We giggled as we jaunted along. This was funny. We were supposedly climbing a mountain (Parson and Clerk) – one that one friend had failed to reach, and others had taken a very long time and over double our height gain to summit (hating the hakea spikes while they did so) – but here we were on flat, open, prickle-free land, having a pleasant Sunday stroll (well, Saturday, actually), yet steadily progressing towards our goal. Whilst the Abels book has you moiling up countless contours, our route would involve a mere 261 metres “climb” between the car and the summit, and a tidy 2 hrs 20 in each direction. Lest you think I’m bragging originality for this route, it is now time to give credit to “north-north-west” from the bushwalking forum, who suggested it to me. Brilliant, thanks.
The only scrub we had to negotiate was in the final hour of ascent, and really, as far as scrub goes, it was not too bad. It was possible to connect boulder lines that avoided most of it.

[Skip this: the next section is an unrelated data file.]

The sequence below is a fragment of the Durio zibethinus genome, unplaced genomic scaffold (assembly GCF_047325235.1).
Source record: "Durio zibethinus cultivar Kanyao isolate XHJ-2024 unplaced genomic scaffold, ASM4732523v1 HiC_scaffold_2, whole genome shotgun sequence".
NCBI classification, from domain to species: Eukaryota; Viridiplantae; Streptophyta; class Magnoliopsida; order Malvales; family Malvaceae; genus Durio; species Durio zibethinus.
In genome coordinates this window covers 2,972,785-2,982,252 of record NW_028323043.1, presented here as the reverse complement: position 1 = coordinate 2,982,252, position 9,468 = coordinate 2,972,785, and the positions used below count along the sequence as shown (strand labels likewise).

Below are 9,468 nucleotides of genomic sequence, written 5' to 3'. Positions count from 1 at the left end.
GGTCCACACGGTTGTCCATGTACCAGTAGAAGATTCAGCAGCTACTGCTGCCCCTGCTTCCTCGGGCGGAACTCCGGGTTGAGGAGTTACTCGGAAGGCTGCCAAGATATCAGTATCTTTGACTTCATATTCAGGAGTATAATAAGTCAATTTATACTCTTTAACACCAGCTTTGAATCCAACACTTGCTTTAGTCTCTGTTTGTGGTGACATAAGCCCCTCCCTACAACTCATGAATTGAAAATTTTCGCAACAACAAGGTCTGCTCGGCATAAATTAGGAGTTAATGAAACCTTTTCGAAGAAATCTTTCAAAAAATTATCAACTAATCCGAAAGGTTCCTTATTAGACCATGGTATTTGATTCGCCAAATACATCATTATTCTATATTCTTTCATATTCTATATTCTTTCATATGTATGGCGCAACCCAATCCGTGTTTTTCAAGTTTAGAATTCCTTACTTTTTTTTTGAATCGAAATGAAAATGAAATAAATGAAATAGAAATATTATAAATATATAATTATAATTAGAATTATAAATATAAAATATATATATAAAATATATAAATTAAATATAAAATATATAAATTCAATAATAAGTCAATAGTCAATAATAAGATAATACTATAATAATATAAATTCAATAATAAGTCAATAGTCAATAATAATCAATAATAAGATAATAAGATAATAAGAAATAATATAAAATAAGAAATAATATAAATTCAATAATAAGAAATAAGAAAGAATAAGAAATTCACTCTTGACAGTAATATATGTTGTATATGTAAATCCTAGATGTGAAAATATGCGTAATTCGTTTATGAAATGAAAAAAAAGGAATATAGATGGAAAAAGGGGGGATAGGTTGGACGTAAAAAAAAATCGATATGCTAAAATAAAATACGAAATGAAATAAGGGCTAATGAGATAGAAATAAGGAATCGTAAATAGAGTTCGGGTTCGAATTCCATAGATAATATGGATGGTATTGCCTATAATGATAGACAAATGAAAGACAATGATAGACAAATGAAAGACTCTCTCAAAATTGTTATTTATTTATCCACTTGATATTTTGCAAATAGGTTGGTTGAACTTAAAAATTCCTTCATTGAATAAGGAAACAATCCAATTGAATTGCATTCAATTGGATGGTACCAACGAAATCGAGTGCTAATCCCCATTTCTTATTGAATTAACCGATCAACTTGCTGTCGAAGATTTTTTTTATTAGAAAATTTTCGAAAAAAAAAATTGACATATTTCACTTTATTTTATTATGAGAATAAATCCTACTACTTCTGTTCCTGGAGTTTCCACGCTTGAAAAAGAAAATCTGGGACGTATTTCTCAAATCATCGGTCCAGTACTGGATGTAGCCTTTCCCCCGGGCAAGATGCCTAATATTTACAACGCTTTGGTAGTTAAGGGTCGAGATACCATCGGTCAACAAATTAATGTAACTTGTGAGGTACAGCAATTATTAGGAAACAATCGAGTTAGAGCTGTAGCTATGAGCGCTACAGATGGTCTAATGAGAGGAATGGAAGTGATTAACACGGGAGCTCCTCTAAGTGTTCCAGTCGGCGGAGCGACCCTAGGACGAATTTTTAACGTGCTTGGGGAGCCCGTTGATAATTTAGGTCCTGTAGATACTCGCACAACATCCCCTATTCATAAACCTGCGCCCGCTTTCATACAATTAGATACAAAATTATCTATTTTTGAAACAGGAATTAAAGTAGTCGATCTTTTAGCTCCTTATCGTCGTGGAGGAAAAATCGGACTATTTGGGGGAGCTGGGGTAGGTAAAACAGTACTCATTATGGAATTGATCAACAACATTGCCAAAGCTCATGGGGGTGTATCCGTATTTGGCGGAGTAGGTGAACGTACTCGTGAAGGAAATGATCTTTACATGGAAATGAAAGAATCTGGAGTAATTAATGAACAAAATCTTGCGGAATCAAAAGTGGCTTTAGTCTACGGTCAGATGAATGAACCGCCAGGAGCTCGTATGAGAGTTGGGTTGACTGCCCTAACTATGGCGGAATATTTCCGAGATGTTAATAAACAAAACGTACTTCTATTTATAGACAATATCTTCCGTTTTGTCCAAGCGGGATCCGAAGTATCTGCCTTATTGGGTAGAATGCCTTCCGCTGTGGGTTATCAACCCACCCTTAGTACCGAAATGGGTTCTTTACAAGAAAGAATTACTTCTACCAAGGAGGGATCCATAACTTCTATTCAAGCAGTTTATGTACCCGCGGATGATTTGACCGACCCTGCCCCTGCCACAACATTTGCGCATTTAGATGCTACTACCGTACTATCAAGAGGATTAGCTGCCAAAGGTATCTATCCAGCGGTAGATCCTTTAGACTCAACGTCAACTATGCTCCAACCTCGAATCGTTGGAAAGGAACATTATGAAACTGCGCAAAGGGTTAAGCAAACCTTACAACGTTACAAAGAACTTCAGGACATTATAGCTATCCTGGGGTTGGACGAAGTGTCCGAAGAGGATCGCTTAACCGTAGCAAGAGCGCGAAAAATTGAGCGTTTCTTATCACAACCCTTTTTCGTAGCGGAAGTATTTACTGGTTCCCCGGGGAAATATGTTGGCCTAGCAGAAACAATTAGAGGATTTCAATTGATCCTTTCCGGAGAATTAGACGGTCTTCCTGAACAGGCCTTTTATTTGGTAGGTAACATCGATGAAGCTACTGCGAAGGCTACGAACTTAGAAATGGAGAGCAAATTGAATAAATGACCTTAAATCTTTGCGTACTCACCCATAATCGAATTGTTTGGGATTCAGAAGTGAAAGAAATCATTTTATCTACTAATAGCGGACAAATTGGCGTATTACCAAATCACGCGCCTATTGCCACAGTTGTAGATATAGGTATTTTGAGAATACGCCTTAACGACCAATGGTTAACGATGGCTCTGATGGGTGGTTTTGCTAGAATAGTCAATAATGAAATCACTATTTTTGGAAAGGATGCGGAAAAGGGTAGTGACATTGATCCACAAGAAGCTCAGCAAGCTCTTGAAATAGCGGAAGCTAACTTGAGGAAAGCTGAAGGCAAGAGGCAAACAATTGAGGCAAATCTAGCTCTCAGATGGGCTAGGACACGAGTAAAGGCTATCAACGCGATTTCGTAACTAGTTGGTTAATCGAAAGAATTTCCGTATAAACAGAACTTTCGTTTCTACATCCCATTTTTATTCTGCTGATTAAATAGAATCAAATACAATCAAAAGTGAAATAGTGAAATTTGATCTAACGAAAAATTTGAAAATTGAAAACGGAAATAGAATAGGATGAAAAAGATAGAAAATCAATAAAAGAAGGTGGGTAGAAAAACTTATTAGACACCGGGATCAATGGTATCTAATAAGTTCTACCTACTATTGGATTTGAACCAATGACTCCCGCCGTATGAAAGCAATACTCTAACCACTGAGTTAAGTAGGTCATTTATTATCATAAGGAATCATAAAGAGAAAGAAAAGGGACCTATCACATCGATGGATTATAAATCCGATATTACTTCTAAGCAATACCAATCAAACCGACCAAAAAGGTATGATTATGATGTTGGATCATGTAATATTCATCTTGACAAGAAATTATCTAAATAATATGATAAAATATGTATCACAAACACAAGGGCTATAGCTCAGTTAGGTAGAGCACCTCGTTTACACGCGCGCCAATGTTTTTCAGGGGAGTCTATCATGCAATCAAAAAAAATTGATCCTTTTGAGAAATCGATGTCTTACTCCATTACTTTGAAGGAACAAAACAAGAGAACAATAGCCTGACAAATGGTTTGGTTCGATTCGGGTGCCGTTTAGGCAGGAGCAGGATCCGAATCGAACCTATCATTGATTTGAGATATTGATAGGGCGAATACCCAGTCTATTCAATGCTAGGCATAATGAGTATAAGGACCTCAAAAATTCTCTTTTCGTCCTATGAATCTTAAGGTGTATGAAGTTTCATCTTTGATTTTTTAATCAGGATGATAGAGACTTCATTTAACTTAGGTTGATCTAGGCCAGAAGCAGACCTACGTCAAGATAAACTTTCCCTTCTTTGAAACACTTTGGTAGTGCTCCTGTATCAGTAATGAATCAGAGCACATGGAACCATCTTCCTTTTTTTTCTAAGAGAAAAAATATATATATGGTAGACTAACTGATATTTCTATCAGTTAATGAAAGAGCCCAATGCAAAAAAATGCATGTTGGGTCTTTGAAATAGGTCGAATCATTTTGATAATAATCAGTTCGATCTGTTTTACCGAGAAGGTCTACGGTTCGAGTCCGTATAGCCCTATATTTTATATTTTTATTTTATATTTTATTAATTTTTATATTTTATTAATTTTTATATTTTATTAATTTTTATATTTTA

The only negative factor was the view from the top, which was about as enormous as the climb had been. My husband was not having a good day, so we had left him at the top of the first rise, giving him time to rest while we finished the mountain off, and he had enjoyed a much better view from there than we had from the peak. Angela and I agreed we’d rather be down in the south west, but you can’t be there every weekend. That said, it’s good to experience all the different mountains that Tasmania has to offer – that’s precisely why we keep enjoying this fantastic smorgasbord of possible mountains rather than climbing some favourite one every single weekend. Variety is the spice, as the old saying acknowledges.
As with a food smorgasbord, you taste everything once (well, I do) and return for seconds of the dishes that most pleased you. This is what I propose to do with mountains: try each one once, and then spend my remaining mountain life returning over and again to my favourites (I have already, of course, begun on the second half of that programme whilst undertaking the first).
We won’t bother re-climbing that summit, but I think you may well find us camping one day near one of the two little huts in the plains. There was a lovely sense of space and peace out there.